Thursday, March 03, 2005

P3: Line up to die

(Ali Abu Shish/Reuters).
I've been having more frequent and notable numbess in my arms at night, not my legs. It's as though the limb "falls asleep" for lack of blood, and that is part of it, I'm sure, but it also feels different from that. I think it has to do with the ALS.

I am pleased to report that the Concreting Evil has made it's play, but the forces of good won out.

Today's left grip is 48 pounds (44, 46, 48), right grip is 94 pounds (94, 90, 92), and inhale volume 4500 mL. Overall, a down-tick day, but there are bound to be fluctuations.

A few days ago a car-bomb exploded in Iraq, killing over 100 potential recruits lining up to apply for jobs in the Iraqi National Guard. It's not the first time a bunch of ING applicants have been killed in line. It has happened several times. One hopes that the American effort to help Iraq is competent. But this pattern of incidents argues instead that our efforts, and the efforts of the Iraqi people, are wasted.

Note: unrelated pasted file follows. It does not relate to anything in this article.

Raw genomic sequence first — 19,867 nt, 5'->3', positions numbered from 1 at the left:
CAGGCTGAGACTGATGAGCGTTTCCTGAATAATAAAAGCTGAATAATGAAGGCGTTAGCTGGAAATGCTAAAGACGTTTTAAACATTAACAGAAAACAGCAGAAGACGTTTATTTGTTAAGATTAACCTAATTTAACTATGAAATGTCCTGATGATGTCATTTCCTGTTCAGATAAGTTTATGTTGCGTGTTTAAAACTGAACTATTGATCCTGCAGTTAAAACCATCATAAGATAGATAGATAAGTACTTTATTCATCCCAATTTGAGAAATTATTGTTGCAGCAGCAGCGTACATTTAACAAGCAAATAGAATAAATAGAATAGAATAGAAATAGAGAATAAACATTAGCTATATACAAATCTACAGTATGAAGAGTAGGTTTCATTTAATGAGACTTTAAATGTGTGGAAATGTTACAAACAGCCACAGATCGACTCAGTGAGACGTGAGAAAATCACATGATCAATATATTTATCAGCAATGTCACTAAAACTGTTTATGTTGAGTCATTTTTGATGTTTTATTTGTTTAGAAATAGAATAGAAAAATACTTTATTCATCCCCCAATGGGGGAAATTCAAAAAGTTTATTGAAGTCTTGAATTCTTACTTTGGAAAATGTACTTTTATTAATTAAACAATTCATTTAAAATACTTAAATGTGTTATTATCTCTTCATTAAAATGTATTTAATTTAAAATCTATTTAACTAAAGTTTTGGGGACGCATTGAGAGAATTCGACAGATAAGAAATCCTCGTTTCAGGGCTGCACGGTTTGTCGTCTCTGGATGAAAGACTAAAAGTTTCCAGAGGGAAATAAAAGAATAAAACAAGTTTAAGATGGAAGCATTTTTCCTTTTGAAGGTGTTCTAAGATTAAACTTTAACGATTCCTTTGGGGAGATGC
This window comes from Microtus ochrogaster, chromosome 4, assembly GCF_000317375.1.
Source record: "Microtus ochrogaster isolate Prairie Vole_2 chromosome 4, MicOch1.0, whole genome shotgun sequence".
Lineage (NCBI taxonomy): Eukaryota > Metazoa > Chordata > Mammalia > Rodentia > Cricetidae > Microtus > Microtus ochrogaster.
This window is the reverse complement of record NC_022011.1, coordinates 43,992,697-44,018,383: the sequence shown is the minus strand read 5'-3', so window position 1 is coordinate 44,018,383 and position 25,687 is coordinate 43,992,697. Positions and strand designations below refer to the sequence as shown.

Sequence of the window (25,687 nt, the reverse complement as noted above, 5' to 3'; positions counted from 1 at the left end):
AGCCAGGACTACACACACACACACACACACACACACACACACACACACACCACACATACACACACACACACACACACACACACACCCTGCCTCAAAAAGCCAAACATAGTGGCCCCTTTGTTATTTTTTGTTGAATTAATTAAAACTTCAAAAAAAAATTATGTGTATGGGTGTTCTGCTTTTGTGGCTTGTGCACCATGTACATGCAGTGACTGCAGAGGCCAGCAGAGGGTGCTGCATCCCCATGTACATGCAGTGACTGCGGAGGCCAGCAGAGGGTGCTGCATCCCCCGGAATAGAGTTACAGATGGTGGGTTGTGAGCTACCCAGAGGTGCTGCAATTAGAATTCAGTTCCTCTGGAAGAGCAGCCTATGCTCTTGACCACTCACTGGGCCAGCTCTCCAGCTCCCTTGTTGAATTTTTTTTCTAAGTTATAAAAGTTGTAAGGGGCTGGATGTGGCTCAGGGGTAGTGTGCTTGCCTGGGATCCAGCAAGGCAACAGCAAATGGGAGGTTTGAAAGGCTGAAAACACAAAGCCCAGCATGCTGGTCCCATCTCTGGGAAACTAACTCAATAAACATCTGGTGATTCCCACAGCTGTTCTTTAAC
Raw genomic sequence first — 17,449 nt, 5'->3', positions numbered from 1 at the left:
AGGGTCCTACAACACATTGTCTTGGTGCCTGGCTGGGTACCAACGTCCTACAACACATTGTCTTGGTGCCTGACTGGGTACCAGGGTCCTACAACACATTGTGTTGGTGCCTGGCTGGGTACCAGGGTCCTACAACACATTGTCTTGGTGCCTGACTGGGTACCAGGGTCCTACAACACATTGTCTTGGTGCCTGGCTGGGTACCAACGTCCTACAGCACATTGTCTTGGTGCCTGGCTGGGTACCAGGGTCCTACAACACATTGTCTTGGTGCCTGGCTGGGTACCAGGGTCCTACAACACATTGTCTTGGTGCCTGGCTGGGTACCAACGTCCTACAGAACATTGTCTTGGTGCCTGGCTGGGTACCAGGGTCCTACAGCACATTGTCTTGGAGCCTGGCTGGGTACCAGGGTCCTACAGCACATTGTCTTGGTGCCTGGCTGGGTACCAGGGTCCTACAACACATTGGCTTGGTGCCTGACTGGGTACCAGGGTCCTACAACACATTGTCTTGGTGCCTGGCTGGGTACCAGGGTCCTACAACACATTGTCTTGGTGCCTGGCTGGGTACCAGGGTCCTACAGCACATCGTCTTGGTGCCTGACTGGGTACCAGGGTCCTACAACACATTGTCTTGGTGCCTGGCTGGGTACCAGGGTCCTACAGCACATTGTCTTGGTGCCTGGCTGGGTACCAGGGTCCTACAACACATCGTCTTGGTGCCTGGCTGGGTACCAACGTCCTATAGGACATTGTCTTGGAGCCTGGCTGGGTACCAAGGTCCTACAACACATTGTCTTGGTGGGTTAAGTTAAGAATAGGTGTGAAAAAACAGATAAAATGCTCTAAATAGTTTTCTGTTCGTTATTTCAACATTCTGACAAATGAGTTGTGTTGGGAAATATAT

The solution is so simple: Don't let ING applicants line up. That's a basic infantry technique, you've heard the Sarge yell it in movies: "Don't bunch up!"

Accept applicants 24 hours a day, but only a few at a time, or by appointment only, and don't allow them to line up to obtain appointments. Maintain a perimeter and break up clumps of people by force if necessary.

Simple. And yet apparently beyond the grasp of the leaders in Washington.

Yes, Iraq is supposedly a sovereign nation now, and theoretically can administer this process however they like, even if it means periodic bloodshed. However, we allowed this to happen when Iraq was our ward, and as their supposed allies and advisors one would think we would fulfill that role, now, in this regard.
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